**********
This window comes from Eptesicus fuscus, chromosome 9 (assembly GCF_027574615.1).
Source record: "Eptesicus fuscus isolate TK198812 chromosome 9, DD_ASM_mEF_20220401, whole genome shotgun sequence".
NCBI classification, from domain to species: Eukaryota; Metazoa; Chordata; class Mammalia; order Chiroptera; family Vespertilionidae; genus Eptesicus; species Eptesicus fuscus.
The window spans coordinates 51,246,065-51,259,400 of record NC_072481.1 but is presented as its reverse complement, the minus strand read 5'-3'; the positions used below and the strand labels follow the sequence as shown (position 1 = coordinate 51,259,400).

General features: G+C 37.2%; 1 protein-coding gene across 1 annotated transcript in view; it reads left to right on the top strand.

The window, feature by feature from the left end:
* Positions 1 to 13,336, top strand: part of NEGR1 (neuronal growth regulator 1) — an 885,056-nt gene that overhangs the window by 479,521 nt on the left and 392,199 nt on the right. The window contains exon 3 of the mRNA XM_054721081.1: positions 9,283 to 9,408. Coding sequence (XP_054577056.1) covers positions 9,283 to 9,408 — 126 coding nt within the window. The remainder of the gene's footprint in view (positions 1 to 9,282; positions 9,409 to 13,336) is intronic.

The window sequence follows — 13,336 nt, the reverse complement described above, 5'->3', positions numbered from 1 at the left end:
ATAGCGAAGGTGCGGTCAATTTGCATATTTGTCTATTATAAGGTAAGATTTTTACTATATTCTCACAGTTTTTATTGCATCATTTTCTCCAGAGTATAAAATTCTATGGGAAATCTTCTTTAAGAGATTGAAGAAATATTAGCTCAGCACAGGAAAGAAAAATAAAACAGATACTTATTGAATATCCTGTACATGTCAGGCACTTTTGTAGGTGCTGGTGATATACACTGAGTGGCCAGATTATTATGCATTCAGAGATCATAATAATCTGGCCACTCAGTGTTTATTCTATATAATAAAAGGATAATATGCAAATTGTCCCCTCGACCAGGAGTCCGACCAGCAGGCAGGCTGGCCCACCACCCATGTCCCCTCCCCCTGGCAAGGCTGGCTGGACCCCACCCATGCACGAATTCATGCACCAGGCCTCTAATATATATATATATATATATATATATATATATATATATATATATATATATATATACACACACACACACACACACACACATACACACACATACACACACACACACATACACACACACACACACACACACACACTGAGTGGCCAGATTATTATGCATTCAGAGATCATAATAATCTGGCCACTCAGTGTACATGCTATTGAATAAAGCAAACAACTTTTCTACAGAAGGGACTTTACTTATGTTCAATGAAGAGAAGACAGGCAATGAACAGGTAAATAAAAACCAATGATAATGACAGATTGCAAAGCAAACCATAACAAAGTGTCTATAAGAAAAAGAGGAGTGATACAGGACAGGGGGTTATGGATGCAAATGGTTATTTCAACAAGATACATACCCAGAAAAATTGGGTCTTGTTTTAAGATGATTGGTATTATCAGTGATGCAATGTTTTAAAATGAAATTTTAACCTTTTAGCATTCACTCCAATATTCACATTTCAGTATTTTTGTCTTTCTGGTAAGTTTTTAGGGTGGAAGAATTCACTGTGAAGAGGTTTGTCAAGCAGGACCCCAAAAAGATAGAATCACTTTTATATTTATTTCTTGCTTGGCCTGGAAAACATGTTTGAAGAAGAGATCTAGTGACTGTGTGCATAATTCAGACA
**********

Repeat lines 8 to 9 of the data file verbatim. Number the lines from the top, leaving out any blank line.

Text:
The window sequence follows — 13,336 nt, the reverse complement described above, 5'->3', positions numbered from 1 at the left end:
ATAGCGAAGGTGCGGTCAATTTGCATATTTGTCTATTATAAGGTAAGATTTTTACTATATTCTCACAGTTTTTATTGCATCATTTTCTCCAGAGTATAAAATTCTATGGGAAATCTTCTTTAAGAGATTGAAGAAATATTAGCTCAGCACAGGAAAGAAAAATAAAACAGATACTTATTGAATATCCTGTACATGTCAGGCACTTTTGTAGGTGCTGGTGATATACACTGAGTGGCCAGATTATTATGCATTCAGAGATCATAATAATCTGGCCACTCAGTGTTTATTCTATATAATAAAAGGATAATATGCAAATTGTCCCCTCGACCAGGAGTCCGACCAGCAGGCAGGCTGGCCCACCACCCATGTCCCCTCCCCCTGGCAAGGCTGGCTGGACCCCACCCATGCACGAATTCATGCACCAGGCCTCTAATATATATATATATATATATATATATATATATATATATATATATATATATATATACACACACACACACACACACACACATACACACACATACACACACACACACATACACACACACACACACACACACACACTGAGTGGCCAGATTATTATGCATTCAGAGATCATAATAATCTGGCCACTCAGTGTACATGCTATTGAATAAAGCAAACAACTTTTCTACAGAAGGGACTTTACTTATGTTCAATGAAGAGAAGACAGGCAATGAACAGGTAAATAAAAACCAATGATAATGACAGATTGCAAAGCAAACCATAACAAAGTGTCTATAAGAAAAAGAGGAGTGATACAGGACAGGGGGTTATGGATGCAAATGGTTATTTCAACAAGATACATACCCAGAAAAATTGGGTCTTGTTTTAAGATGATTGGTATTATCAGTGATGCAATGTTTTAAAATGAAATTTTAACCTTTTAGCATTCACTCCAATATTCACATTTCAGTATTTTTGTCTTTCTGGTAAGTTTTTAGGGTGGAAGAATTCACTGTGAAGAGGTTTGTCAAGCAGGACCCCAAAAAGATAGAATCACTTTTATATTTATTTCTTGCTTGGCCTGGAAAACATGTTTGAAGAAGAGATCTAGTGACTGTGTGCATAATTCAGACA